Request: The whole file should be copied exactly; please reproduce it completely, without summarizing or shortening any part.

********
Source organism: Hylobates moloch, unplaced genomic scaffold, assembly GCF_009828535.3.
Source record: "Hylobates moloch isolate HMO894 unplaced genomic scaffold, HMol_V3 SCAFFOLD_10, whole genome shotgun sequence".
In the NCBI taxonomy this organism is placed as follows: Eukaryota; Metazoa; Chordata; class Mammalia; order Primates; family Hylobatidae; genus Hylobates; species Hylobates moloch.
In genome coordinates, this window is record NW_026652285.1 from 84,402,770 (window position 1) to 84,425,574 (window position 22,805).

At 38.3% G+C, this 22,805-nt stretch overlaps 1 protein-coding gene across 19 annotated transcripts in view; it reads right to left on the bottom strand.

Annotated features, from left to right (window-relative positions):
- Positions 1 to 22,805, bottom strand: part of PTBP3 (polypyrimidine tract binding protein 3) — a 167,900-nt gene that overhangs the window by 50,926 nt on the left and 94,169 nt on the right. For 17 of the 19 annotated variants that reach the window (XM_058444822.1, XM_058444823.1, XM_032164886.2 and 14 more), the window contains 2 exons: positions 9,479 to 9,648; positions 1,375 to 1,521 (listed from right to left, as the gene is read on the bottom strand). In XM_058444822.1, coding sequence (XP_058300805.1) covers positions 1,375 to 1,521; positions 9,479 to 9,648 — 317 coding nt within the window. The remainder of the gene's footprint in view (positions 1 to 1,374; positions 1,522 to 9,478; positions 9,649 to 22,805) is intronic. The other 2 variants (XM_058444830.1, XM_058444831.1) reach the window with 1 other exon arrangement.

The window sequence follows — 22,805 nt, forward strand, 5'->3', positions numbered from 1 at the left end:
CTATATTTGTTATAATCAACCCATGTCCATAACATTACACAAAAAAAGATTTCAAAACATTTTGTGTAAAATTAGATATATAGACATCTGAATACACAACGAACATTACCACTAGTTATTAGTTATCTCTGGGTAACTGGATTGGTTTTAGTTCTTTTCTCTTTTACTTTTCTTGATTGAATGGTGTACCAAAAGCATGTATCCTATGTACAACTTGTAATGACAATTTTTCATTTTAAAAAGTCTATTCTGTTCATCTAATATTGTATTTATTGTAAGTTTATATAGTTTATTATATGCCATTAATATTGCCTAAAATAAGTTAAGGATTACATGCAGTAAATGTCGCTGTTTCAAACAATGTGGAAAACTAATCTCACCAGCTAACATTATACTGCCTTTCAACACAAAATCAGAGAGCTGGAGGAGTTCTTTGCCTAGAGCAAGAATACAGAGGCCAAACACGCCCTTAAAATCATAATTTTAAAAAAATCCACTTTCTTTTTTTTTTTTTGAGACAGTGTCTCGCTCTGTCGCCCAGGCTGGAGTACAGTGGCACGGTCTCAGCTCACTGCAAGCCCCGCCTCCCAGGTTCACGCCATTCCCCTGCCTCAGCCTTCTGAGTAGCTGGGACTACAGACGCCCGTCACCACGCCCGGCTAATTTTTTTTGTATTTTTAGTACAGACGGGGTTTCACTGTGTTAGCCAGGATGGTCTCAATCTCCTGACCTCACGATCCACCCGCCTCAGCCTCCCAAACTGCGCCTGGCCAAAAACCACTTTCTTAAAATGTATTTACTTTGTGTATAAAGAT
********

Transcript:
Source organism: Hylobates moloch, unplaced genomic scaffold, assembly GCF_009828535.3.
Source record: "Hylobates moloch isolate HMO894 unplaced genomic scaffold, HMol_V3 SCAFFOLD_10, whole genome shotgun sequence".
In the NCBI taxonomy this organism is placed as follows: Eukaryota; Metazoa; Chordata; class Mammalia; order Primates; family Hylobatidae; genus Hylobates; species Hylobates moloch.
In genome coordinates, this window is record NW_026652285.1 from 84,402,770 (window position 1) to 84,425,574 (window position 22,805).

At 38.3% G+C, this 22,805-nt stretch overlaps 1 protein-coding gene across 19 annotated transcripts in view; it reads right to left on the bottom strand.

Annotated features, from left to right (window-relative positions):
- Positions 1 to 22,805, bottom strand: part of PTBP3 (polypyrimidine tract binding protein 3) — a 167,900-nt gene that overhangs the window by 50,926 nt on the left and 94,169 nt on the right. For 17 of the 19 annotated variants that reach the window (XM_058444822.1, XM_058444823.1, XM_032164886.2 and 14 more), the window contains 2 exons: positions 9,479 to 9,648; positions 1,375 to 1,521 (listed from right to left, as the gene is read on the bottom strand). In XM_058444822.1, coding sequence (XP_058300805.1) covers positions 1,375 to 1,521; positions 9,479 to 9,648 — 317 coding nt within the window. The remainder of the gene's footprint in view (positions 1 to 1,374; positions 1,522 to 9,478; positions 9,649 to 22,805) is intronic. The other 2 variants (XM_058444830.1, XM_058444831.1) reach the window with 1 other exon arrangement.

The window sequence follows — 22,805 nt, forward strand, 5'->3', positions numbered from 1 at the left end:
CTATATTTGTTATAATCAACCCATGTCCATAACATTACACAAAAAAAGATTTCAAAACATTTTGTGTAAAATTAGATATATAGACATCTGAATACACAACGAACATTACCACTAGTTATTAGTTATCTCTGGGTAACTGGATTGGTTTTAGTTCTTTTCTCTTTTACTTTTCTTGATTGAATGGTGTACCAAAAGCATGTATCCTATGTACAACTTGTAATGACAATTTTTCATTTTAAAAAGTCTATTCTGTTCATCTAATATTGTATTTATTGTAAGTTTATATAGTTTATTATATGCCATTAATATTGCCTAAAATAAGTTAAGGATTACATGCAGTAAATGTCGCTGTTTCAAACAATGTGGAAAACTAATCTCACCAGCTAACATTATACTGCCTTTCAACACAAAATCAGAGAGCTGGAGGAGTTCTTTGCCTAGAGCAAGAATACAGAGGCCAAACACGCCCTTAAAATCATAATTTTAAAAAAATCCACTTTCTTTTTTTTTTTTTGAGACAGTGTCTCGCTCTGTCGCCCAGGCTGGAGTACAGTGGCACGGTCTCAGCTCACTGCAAGCCCCGCCTCCCAGGTTCACGCCATTCCCCTGCCTCAGCCTTCTGAGTAGCTGGGACTACAGACGCCCGTCACCACGCCCGGCTAATTTTTTTTGTATTTTTAGTACAGACGGGGTTTCACTGTGTTAGCCAGGATGGTCTCAATCTCCTGACCTCACGATCCACCCGCCTCAGCCTCCCAAACTGCGCCTGGCCAAAAACCACTTTCTTAAAATGTATTTACTTTGTGTATAAAGAT